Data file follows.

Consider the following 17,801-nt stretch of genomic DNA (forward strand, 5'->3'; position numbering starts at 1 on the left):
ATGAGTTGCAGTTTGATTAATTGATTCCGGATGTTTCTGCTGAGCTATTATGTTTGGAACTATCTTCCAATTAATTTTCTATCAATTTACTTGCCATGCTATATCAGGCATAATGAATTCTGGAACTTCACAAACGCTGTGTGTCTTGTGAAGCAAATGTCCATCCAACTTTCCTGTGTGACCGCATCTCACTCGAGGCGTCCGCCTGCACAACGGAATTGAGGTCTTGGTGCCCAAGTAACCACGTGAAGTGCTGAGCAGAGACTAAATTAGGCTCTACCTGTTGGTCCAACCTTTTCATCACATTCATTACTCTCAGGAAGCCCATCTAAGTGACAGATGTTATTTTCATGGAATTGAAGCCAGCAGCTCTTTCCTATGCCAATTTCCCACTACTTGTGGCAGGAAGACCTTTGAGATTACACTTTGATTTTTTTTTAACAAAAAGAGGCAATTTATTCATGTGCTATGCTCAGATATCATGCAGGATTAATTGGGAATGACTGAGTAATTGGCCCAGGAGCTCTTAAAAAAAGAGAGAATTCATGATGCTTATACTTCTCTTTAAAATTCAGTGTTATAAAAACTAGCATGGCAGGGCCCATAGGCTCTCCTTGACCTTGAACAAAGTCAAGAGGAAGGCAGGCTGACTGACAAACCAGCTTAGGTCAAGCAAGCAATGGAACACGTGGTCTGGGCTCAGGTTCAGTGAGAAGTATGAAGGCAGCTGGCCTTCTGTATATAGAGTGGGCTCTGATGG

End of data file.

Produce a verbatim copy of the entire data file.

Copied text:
Consider the following 17,801-nt stretch of genomic DNA (forward strand, 5'->3'; position numbering starts at 1 on the left):
ATGAGTTGCAGTTTGATTAATTGATTCCGGATGTTTCTGCTGAGCTATTATGTTTGGAACTATCTTCCAATTAATTTTCTATCAATTTACTTGCCATGCTATATCAGGCATAATGAATTCTGGAACTTCACAAACGCTGTGTGTCTTGTGAAGCAAATGTCCATCCAACTTTCCTGTGTGACCGCATCTCACTCGAGGCGTCCGCCTGCACAACGGAATTGAGGTCTTGGTGCCCAAGTAACCACGTGAAGTGCTGAGCAGAGACTAAATTAGGCTCTACCTGTTGGTCCAACCTTTTCATCACATTCATTACTCTCAGGAAGCCCATCTAAGTGACAGATGTTATTTTCATGGAATTGAAGCCAGCAGCTCTTTCCTATGCCAATTTCCCACTACTTGTGGCAGGAAGACCTTTGAGATTACACTTTGATTTTTTTTTAACAAAAAGAGGCAATTTATTCATGTGCTATGCTCAGATATCATGCAGGATTAATTGGGAATGACTGAGTAATTGGCCCAGGAGCTCTTAAAAAAAGAGAGAATTCATGATGCTTATACTTCTCTTTAAAATTCAGTGTTATAAAAACTAGCATGGCAGGGCCCATAGGCTCTCCTTGACCTTGAACAAAGTCAAGAGGAAGGCAGGCTGACTGACAAACCAGCTTAGGTCAAGCAAGCAATGGAACACGTGGTCTGGGCTCAGGTTCAGTGAGAAGTATGAAGGCAGCTGGCCTTCTGTATATAGAGTGGGCTCTGATGG